Economic Benefit:  $78 million generated from graing on public lands.  A cow stands in an area with dry grass and trees.

California Rangeland Management and Grazing

BLM California administers approximately 665 active grazing allotments utilized by 553 grazing permittees/lessees (these numbers change annually). These allotments encompass about 6.1 million acres of public land. Typically the BLM authorizes around 472,000 animal unit months (the amount of forage that a cow and her calf or five sheep use per month or about 600 pounds of dry forage by weight). Of the grazing fees collected, between 25 and 50 percent of those fees are returned to the BLM for use in constructing and maintaining projects such as fences, wells, cattle guards, seedings, and spring developments.

Grazing in California is managed using Standards and Guidelines for Grazing Administration as outlined in the 43 Code of Federal Regulations (CFR) Subpart 4180. The Northern California and Central California Districts Standards and Guidelines have been approved by the Department of the Interior. Approval of  California Desert District Standards and Guidelines are pending, they are using the Fallback Standards and Guidelines outlined in Subpart 4180 of the Federal Regulations.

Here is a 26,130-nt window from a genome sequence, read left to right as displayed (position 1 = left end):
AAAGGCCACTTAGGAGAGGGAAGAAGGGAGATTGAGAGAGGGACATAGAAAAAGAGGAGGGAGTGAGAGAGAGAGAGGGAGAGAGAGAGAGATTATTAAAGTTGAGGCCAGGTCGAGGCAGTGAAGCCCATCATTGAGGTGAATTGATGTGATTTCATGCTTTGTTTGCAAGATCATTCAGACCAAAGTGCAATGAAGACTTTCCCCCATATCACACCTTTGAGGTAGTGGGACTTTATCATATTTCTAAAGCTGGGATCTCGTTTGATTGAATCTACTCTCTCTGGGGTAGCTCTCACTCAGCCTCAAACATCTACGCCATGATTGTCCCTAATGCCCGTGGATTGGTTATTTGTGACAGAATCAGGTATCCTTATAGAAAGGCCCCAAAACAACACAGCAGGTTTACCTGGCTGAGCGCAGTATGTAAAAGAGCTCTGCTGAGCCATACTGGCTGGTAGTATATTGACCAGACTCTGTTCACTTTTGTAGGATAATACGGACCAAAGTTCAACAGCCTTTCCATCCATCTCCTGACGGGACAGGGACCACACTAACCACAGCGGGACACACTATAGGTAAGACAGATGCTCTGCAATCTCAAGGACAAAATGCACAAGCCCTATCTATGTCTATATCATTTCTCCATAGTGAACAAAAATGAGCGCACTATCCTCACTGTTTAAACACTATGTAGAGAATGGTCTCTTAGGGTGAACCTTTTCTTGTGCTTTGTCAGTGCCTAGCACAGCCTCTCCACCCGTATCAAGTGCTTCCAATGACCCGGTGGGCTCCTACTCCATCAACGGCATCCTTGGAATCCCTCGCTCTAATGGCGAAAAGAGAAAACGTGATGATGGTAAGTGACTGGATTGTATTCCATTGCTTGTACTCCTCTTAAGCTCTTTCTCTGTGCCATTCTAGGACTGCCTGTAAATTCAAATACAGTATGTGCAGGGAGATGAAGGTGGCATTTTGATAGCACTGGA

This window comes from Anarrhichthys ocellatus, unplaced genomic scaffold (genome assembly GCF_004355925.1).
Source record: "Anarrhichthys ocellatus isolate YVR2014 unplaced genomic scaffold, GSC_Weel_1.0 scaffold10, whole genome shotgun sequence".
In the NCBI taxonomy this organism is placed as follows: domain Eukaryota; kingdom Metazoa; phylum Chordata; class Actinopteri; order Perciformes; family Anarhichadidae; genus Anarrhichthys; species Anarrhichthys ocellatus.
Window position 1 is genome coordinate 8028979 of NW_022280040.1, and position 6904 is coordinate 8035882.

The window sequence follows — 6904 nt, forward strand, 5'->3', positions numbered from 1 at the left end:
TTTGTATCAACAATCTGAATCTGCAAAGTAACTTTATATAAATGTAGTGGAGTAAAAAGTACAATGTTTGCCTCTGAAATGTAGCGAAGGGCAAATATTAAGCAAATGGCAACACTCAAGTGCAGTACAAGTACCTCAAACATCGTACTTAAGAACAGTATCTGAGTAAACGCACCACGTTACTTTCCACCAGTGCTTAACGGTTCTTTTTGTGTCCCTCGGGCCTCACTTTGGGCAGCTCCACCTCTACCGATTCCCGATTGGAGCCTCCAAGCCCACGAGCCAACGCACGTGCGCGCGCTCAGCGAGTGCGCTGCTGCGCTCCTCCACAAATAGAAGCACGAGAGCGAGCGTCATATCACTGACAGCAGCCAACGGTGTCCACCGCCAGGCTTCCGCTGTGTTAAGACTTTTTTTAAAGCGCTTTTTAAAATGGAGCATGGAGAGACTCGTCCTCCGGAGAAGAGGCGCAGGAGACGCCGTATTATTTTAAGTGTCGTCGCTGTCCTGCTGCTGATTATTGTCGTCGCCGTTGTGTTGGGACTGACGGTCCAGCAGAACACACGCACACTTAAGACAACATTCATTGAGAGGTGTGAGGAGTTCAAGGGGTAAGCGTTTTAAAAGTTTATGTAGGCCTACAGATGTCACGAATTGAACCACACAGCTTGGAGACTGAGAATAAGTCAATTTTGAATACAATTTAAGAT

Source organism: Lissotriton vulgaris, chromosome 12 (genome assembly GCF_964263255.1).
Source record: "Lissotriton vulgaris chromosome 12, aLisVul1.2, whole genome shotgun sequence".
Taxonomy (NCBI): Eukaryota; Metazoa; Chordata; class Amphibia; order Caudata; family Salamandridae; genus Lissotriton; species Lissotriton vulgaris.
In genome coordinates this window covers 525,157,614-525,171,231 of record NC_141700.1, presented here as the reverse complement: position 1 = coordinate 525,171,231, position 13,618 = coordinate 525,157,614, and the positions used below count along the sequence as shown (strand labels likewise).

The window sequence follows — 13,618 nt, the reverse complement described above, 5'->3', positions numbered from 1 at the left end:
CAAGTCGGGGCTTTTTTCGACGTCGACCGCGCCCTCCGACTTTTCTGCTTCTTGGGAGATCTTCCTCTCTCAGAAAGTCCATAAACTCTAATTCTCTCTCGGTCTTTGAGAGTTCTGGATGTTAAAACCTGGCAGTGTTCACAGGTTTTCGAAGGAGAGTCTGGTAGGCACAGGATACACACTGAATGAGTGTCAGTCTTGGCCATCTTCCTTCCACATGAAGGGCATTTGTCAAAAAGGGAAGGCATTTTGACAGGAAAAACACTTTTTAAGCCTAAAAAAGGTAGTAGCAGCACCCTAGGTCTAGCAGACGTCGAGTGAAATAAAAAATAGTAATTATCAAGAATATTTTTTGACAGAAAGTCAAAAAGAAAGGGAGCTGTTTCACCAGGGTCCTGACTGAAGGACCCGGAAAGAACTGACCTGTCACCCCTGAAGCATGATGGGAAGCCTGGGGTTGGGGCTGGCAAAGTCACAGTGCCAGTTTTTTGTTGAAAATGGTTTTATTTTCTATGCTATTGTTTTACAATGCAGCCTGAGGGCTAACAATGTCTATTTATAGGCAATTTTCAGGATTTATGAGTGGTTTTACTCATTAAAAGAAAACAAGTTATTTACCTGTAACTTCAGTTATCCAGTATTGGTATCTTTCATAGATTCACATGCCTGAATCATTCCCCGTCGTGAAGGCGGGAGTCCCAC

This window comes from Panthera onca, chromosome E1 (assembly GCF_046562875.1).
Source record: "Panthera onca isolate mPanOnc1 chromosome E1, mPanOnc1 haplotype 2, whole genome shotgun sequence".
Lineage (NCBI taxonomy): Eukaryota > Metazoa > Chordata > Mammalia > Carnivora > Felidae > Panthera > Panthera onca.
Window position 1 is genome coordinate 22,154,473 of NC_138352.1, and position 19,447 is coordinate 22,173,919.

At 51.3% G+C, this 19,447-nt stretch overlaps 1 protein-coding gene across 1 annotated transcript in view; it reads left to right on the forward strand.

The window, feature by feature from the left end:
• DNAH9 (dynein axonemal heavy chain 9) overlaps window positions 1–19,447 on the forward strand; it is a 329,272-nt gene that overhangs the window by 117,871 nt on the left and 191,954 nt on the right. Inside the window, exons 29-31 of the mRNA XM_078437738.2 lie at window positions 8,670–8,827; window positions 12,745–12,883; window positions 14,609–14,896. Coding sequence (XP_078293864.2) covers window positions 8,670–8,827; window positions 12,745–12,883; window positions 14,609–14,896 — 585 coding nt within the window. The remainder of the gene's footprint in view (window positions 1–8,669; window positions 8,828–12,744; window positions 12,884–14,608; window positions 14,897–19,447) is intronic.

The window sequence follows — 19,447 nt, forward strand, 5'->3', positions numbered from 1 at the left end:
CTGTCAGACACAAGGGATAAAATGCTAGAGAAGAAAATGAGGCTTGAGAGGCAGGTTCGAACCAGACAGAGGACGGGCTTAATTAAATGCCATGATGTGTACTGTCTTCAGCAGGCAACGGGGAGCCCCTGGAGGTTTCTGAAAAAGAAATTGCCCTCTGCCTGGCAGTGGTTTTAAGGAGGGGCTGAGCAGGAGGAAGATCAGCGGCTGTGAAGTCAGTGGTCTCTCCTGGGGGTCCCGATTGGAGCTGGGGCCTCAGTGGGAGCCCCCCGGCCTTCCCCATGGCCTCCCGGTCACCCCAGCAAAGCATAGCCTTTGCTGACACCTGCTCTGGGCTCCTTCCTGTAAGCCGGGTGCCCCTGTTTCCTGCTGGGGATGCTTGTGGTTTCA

Major issues facing California’s livestock grazers are wild horses and burros, threatened and endangered species habitat, weeds, water quality, drought, and fire.  

The Appropriations Act of 2012 (Public Law 112-74) provides for grazing permittees/lessees in the California Desert District area of management to voluntarily relinquish their grazing as part of a mitigation package to offset impacts to public lands from solar projects, wind energy projects, highways, or other ground disturbing construction projects. Once these grazing authorizations are relinquished they are permanently removed from the lands available for livestock grazing.